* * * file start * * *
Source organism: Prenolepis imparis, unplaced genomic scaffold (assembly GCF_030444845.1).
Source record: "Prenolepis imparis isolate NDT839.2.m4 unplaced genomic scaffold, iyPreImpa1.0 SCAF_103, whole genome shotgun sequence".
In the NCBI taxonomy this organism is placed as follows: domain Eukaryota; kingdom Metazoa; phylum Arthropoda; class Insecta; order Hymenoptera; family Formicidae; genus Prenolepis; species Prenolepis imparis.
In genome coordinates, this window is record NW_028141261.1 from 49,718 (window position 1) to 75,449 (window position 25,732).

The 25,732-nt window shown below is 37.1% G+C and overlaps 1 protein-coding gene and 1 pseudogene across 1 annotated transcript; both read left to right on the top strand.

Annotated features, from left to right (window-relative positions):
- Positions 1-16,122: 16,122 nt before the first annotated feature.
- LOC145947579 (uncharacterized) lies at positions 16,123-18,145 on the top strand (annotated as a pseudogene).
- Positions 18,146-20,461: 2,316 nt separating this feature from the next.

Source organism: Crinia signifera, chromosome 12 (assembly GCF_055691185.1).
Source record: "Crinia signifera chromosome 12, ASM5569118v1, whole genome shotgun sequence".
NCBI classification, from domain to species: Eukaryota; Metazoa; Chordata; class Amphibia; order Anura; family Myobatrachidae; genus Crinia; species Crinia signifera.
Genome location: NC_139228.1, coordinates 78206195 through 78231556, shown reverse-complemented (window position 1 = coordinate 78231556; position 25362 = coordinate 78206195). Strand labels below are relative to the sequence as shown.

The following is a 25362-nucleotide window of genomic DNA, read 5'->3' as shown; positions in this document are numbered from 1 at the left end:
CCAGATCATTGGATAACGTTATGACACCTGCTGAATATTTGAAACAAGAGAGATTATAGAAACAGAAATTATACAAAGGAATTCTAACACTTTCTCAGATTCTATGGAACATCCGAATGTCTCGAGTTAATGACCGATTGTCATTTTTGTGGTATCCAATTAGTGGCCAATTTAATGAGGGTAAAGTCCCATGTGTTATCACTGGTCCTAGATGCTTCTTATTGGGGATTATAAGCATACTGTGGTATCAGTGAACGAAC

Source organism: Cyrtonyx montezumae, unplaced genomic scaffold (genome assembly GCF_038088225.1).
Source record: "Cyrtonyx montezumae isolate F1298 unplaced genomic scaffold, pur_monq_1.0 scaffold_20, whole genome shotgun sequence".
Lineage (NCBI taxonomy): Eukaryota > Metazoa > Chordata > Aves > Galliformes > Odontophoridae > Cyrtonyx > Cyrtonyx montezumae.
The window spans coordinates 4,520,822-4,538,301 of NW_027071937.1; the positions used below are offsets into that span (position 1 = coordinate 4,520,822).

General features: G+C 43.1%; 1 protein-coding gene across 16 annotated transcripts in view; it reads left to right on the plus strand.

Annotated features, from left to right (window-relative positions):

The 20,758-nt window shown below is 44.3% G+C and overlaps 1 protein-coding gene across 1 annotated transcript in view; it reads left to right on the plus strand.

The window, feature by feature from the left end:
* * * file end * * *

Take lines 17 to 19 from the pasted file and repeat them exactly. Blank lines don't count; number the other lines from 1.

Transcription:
Source record: "Cyrtonyx montezumae isolate F1298 unplaced genomic scaffold, pur_monq_1.0 scaffold_20, whole genome shotgun sequence".
Lineage (NCBI taxonomy): Eukaryota > Metazoa > Chordata > Aves > Galliformes > Odontophoridae > Cyrtonyx > Cyrtonyx montezumae.
The window spans coordinates 4,520,822-4,538,301 of NW_027071937.1; the positions used below are offsets into that span (position 1 = coordinate 4,520,822).